Test Yourself

Case 1


A 58 year old male CAPD (peritoneal dialysis) patient presented with scrotal swelling and pain.

The clinical question - ? hydrocele / scrotal oedema


The scrotum was markedly distended.

Examination was performed using the linear and the curlinear probes.

Examination of the scrotum revealed a large hydrocele, but also loops of slowly peristalsing small bowel. These could be followed up through the inguinal canal and back into the abdomen through the deep ring.

The hernia could not be reduced and so this was an incarcerated indirect inguinal hernia.


Scrotal swelling has a broad differential including:

  • Scrotal pathology
  •         Cellulitis / infection, oedema, surgical emphysema
  • Scrotal content pathology
  •          Hydrocele, haematocele, pyocele, hernia
  • Testicular and epididymal pathology
  •          Tumour, infection, torsion

Ultrasound methodically explores the scrotal skin, then contents of the tunica, then testis and epididymis.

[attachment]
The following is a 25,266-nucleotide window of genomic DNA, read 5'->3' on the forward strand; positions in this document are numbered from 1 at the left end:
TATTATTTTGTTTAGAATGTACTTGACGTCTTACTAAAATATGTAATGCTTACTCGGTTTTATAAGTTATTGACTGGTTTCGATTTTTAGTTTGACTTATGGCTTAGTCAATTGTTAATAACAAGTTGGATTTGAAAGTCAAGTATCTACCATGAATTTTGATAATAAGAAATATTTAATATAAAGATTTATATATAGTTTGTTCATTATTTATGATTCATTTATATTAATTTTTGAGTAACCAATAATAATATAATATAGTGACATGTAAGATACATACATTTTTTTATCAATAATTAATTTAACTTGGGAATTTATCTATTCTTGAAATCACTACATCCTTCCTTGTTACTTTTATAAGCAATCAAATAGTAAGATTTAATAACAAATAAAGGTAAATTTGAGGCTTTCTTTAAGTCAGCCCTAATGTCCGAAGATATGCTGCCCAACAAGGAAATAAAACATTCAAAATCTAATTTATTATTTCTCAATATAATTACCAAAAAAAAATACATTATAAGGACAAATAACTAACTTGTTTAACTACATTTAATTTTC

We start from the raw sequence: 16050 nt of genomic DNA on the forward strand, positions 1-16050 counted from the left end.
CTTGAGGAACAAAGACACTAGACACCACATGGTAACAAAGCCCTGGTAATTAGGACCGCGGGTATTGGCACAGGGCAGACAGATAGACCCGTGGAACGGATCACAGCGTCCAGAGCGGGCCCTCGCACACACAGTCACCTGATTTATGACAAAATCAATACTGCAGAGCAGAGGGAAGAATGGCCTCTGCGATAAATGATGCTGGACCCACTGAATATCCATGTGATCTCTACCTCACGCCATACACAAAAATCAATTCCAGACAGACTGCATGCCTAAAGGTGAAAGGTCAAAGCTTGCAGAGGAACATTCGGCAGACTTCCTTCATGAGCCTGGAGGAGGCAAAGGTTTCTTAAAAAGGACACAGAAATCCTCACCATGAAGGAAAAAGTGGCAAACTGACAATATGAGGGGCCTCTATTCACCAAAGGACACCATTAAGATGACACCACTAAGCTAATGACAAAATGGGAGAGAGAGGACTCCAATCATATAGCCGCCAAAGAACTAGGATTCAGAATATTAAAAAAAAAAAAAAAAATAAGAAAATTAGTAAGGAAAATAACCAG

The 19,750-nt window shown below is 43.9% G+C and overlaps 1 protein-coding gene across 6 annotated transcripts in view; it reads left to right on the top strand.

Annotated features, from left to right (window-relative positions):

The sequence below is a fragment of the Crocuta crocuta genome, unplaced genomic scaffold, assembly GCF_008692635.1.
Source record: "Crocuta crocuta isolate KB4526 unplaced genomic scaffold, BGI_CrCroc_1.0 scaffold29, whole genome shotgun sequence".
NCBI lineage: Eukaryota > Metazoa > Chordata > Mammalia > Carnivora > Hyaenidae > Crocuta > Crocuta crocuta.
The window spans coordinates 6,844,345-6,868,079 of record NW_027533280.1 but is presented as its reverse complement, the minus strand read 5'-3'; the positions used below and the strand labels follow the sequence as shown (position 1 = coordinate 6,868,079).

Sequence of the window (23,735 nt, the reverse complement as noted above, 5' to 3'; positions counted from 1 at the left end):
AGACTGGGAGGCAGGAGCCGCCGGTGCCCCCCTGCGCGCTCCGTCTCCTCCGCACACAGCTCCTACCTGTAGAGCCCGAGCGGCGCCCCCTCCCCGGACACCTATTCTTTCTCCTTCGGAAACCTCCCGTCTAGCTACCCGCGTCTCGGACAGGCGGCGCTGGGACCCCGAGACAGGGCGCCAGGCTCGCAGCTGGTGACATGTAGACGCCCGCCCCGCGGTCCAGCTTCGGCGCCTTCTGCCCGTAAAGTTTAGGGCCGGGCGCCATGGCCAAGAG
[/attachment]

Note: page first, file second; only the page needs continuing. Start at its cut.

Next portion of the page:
If a hernia is found follow the neck to determine whether the content passes throught the inguinal canal and into the abdomen through the deep ring (crossing over the inferior epigastric vessels) or whether is simply dives into the abdomen through the superfical more medial ring without crossing the inferior epigastric vessels.

Explore the contents for evidence of ischaemia (lack of blood flow, absent peristalsis, free air).

Explore the testis ensuring adequate flow.

If there is no evidence of ischaemia and the patient is comfortable reduction of the hernia may be gently attempted. Otherwise surgical review is imperative.


James Rippey

Video player will go here

Case 1

Linear probe, longitudinal view of left scrotum
Case 1 Case 1 Case 1